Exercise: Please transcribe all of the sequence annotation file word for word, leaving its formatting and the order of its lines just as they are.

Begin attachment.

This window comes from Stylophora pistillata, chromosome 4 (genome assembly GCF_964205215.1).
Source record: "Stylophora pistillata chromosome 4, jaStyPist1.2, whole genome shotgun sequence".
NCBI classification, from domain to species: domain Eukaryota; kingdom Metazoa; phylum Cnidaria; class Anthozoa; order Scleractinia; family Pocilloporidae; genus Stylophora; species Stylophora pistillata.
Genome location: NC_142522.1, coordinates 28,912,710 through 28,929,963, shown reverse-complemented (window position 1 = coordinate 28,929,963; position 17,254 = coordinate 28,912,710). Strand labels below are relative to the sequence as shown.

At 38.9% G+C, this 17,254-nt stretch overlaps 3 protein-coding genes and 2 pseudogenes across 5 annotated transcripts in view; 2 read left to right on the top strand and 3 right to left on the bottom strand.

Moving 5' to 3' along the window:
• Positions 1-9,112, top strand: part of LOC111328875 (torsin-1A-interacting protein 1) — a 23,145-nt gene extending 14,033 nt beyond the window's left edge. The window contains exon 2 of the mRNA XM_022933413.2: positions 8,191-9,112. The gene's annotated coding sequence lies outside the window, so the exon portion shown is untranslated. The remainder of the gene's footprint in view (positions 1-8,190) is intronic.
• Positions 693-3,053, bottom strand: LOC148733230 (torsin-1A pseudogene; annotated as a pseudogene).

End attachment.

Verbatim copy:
This window comes from Stylophora pistillata, chromosome 4 (genome assembly GCF_964205215.1).
Source record: "Stylophora pistillata chromosome 4, jaStyPist1.2, whole genome shotgun sequence".
NCBI classification, from domain to species: domain Eukaryota; kingdom Metazoa; phylum Cnidaria; class Anthozoa; order Scleractinia; family Pocilloporidae; genus Stylophora; species Stylophora pistillata.
Genome location: NC_142522.1, coordinates 28,912,710 through 28,929,963, shown reverse-complemented (window position 1 = coordinate 28,929,963; position 17,254 = coordinate 28,912,710). Strand labels below are relative to the sequence as shown.

At 38.9% G+C, this 17,254-nt stretch overlaps 3 protein-coding genes and 2 pseudogenes across 5 annotated transcripts in view; 2 read left to right on the top strand and 3 right to left on the bottom strand.

Moving 5' to 3' along the window:
• Positions 1-9,112, top strand: part of LOC111328875 (torsin-1A-interacting protein 1) — a 23,145-nt gene extending 14,033 nt beyond the window's left edge. The window contains exon 2 of the mRNA XM_022933413.2: positions 8,191-9,112. The gene's annotated coding sequence lies outside the window, so the exon portion shown is untranslated. The remainder of the gene's footprint in view (positions 1-8,190) is intronic.
• Positions 693-3,053, bottom strand: LOC148733230 (torsin-1A pseudogene; annotated as a pseudogene).